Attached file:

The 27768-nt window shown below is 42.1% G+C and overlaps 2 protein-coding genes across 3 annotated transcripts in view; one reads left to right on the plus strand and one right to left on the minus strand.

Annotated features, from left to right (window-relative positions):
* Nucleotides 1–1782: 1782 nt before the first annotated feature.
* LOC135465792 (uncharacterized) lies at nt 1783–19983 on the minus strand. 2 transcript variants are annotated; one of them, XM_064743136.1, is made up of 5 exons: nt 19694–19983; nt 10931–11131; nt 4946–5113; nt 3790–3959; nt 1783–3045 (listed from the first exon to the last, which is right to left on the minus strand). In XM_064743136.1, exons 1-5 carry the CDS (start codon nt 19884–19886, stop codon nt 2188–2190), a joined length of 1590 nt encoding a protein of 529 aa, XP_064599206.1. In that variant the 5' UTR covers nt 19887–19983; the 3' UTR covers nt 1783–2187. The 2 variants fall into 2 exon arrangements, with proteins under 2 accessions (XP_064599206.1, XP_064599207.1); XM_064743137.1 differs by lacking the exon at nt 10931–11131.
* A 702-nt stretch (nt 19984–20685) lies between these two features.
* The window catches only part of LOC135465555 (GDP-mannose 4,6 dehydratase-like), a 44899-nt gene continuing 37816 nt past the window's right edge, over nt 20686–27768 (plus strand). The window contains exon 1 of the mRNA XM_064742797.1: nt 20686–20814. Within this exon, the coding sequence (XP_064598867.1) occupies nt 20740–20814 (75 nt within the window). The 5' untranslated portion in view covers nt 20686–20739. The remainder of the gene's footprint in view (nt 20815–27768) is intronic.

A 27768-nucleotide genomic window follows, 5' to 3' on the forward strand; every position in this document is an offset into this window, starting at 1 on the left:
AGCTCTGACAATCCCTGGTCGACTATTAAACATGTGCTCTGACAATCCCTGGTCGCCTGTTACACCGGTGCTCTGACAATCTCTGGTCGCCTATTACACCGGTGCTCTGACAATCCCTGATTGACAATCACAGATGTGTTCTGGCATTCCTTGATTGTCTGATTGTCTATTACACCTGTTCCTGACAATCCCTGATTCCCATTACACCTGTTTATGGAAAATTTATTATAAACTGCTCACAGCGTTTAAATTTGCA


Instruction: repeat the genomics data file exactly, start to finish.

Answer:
The 27768-nt window shown below is 42.1% G+C and overlaps 2 protein-coding genes across 3 annotated transcripts in view; one reads left to right on the plus strand and one right to left on the minus strand.

Annotated features, from left to right (window-relative positions):
* Nucleotides 1–1782: 1782 nt before the first annotated feature.
* LOC135465792 (uncharacterized) lies at nt 1783–19983 on the minus strand. 2 transcript variants are annotated; one of them, XM_064743136.1, is made up of 5 exons: nt 19694–19983; nt 10931–11131; nt 4946–5113; nt 3790–3959; nt 1783–3045 (listed from the first exon to the last, which is right to left on the minus strand). In XM_064743136.1, exons 1-5 carry the CDS (start codon nt 19884–19886, stop codon nt 2188–2190), a joined length of 1590 nt encoding a protein of 529 aa, XP_064599206.1. In that variant the 5' UTR covers nt 19887–19983; the 3' UTR covers nt 1783–2187. The 2 variants fall into 2 exon arrangements, with proteins under 2 accessions (XP_064599206.1, XP_064599207.1); XM_064743137.1 differs by lacking the exon at nt 10931–11131.
* A 702-nt stretch (nt 19984–20685) lies between these two features.
* The window catches only part of LOC135465555 (GDP-mannose 4,6 dehydratase-like), a 44899-nt gene continuing 37816 nt past the window's right edge, over nt 20686–27768 (plus strand). The window contains exon 1 of the mRNA XM_064742797.1: nt 20686–20814. Within this exon, the coding sequence (XP_064598867.1) occupies nt 20740–20814 (75 nt within the window). The 5' untranslated portion in view covers nt 20686–20739. The remainder of the gene's footprint in view (nt 20815–27768) is intronic.

A 27768-nucleotide genomic window follows, 5' to 3' on the forward strand; every position in this document is an offset into this window, starting at 1 on the left:
AGCTCTGACAATCCCTGGTCGACTATTAAACATGTGCTCTGACAATCCCTGGTCGCCTGTTACACCGGTGCTCTGACAATCTCTGGTCGCCTATTACACCGGTGCTCTGACAATCCCTGATTGACAATCACAGATGTGTTCTGGCATTCCTTGATTGTCTGATTGTCTATTACACCTGTTCCTGACAATCCCTGATTCCCATTACACCTGTTTATGGAAAATTTATTATAAACTGCTCACAGCGTTTAAATTTGCA